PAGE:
FCA to extend Innovation Hub; advance research into blockchain tech
24 February 2016 | 10535 views | 0
The Financial Conduct Authority has so far had 413 fintech startups apply to its Innovation Hub scheme, providing support and advice to 52% of these budding businesses as they bid to break into the UK's financial technology market.
The FCA opened the Hub in October to help speed the licensing of new challenger banks and provide help to new entrants to understand the regulatory framework and how it applies.
In a speech in London on Tuesday, the watchdog's director of strategy and competition, Christopher Woolard, says it plans to expand the scheme over the coming year to provide end-to-end support to startups who make the grade by providing dedicated supervisory input for the first 12 months following authorisation.
Woolard says the early engagement model is providing a positive feedback loop between innovative companies and the regulator, as both learn from each other.
He points to the FCA's briefings with robo-advisory startup WealthKernel as a prime example.
"The Innovation Hub helped with their thinking before authorisation and they are currently going through that process now," he says. "At the same time we were able to explore the pros and cons of automated advice with comparison to the US market where this has gained a huge amount of traction and WealthKernel was able to play a role in our robo-advice forum. Engaging early on was as much as a discovery journey for us as it was for them."
He says the FCA is currently recording a 30% conversion rate from the first wave of firms who applied to the Hub, with 18 getting the green light and 21 going through the authorisation process.
Over the coming year, the FCA intends to step up its dialogue with regulators in overseas markets, beginning in Australia, with the aim of drawing up co-operation agreements to reduce some of the barriers to UK authorised firms looking to grow scale overseas and to assist non-UK innovators interested in entering the UK market.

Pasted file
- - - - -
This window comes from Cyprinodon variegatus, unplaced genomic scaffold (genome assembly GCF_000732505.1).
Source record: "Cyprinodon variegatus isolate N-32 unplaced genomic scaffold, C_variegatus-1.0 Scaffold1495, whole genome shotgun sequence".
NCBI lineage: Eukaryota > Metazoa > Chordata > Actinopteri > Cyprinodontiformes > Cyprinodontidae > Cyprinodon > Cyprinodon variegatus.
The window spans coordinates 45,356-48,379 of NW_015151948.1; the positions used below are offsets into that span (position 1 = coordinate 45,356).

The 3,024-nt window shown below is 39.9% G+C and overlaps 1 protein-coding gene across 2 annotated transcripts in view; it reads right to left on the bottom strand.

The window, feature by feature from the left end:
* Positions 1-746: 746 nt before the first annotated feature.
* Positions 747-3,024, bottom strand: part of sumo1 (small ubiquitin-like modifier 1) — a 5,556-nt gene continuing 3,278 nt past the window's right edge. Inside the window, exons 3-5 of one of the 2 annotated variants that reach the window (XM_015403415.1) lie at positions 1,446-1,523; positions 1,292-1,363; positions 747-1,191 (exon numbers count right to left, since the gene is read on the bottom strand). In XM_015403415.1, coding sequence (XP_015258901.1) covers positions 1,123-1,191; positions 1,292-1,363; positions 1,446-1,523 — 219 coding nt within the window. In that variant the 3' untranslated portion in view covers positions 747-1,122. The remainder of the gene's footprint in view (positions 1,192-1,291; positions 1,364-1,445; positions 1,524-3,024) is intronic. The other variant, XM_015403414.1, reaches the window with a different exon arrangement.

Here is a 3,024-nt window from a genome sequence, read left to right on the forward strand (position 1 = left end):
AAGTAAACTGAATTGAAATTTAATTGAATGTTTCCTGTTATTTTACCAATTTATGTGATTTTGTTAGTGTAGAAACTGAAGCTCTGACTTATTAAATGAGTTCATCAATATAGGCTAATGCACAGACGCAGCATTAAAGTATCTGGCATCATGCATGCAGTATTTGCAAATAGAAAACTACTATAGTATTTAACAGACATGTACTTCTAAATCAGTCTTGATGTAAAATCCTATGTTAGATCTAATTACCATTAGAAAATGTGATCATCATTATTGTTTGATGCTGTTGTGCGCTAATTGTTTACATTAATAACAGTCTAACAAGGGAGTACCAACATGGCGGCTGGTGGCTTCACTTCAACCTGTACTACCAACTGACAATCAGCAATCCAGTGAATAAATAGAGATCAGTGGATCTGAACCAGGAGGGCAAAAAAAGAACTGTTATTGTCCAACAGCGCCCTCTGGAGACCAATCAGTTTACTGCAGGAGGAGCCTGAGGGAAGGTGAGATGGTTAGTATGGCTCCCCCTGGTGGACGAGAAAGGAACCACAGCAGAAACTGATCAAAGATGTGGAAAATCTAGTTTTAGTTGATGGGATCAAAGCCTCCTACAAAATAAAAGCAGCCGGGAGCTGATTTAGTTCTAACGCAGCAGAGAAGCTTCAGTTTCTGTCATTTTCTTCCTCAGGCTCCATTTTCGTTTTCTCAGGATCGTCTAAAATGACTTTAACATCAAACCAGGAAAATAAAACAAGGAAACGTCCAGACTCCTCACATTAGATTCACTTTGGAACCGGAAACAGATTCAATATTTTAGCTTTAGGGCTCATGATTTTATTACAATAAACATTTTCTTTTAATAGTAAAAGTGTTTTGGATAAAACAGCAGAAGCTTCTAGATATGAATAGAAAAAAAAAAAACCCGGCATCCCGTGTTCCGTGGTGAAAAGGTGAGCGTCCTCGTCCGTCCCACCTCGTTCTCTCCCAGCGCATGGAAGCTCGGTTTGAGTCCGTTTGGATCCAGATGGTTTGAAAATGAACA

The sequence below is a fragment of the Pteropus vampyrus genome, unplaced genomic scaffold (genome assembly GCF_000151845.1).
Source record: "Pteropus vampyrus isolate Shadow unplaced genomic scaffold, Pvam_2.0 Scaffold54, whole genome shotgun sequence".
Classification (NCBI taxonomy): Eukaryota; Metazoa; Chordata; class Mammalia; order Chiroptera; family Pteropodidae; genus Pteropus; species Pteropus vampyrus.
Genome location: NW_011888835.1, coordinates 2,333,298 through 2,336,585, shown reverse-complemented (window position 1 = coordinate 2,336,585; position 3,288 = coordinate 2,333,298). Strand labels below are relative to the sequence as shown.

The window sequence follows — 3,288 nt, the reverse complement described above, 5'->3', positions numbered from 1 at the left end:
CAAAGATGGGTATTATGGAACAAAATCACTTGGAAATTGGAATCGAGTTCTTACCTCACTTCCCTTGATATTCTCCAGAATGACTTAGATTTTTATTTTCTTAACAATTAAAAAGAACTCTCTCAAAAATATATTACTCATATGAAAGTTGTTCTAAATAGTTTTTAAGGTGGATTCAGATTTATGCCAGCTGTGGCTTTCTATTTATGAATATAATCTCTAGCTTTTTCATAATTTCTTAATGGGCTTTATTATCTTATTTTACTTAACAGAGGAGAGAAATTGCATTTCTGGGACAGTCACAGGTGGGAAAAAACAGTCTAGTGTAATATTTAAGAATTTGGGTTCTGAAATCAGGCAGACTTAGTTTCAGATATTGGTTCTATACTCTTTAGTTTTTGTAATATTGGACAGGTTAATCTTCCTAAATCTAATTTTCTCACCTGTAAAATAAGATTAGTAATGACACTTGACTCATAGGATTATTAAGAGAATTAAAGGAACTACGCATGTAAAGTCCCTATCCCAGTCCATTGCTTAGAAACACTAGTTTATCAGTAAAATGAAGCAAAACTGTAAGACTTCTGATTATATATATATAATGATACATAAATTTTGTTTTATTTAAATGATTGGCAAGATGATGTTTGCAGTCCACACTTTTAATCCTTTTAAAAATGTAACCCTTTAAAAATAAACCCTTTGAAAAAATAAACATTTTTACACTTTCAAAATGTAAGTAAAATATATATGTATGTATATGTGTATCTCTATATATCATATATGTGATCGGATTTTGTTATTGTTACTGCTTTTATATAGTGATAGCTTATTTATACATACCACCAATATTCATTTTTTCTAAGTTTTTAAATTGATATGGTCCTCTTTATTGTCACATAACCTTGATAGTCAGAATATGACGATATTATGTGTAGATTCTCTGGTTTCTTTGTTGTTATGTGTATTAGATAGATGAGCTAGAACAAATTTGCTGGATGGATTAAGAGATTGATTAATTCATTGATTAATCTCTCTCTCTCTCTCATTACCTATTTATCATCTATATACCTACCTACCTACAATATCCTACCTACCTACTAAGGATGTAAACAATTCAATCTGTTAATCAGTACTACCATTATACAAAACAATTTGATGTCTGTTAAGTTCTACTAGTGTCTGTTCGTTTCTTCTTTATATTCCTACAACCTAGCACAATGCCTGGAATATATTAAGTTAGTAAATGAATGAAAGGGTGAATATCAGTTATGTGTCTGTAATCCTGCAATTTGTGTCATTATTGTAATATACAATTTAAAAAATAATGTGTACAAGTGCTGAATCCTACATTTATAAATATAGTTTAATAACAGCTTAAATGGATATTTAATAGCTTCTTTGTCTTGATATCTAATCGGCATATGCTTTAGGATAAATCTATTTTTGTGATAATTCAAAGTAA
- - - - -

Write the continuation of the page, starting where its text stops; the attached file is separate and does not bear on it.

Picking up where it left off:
The discussion, inevitably, turned to the application of distributed ledger technology in financial service, with Woolard setting out some of the regulatory and consumer issues that will need to be discussed as the technology evolves.
"For example, how individuals gain access to a distributed network and who controls this process, along with what data security exists for users are vital considerations for us as a regulator," he says. "The FCA continues to monitor the development of this technology but is yet to take a stance until its application is clearer."
He says the FCA is particularly interested in exploring whether blockchain technology can help firms meet know your customer or anti-money laundering requirements more efficiently and effectively, concluding: "We are engaged in discussions with government and industry on this issue."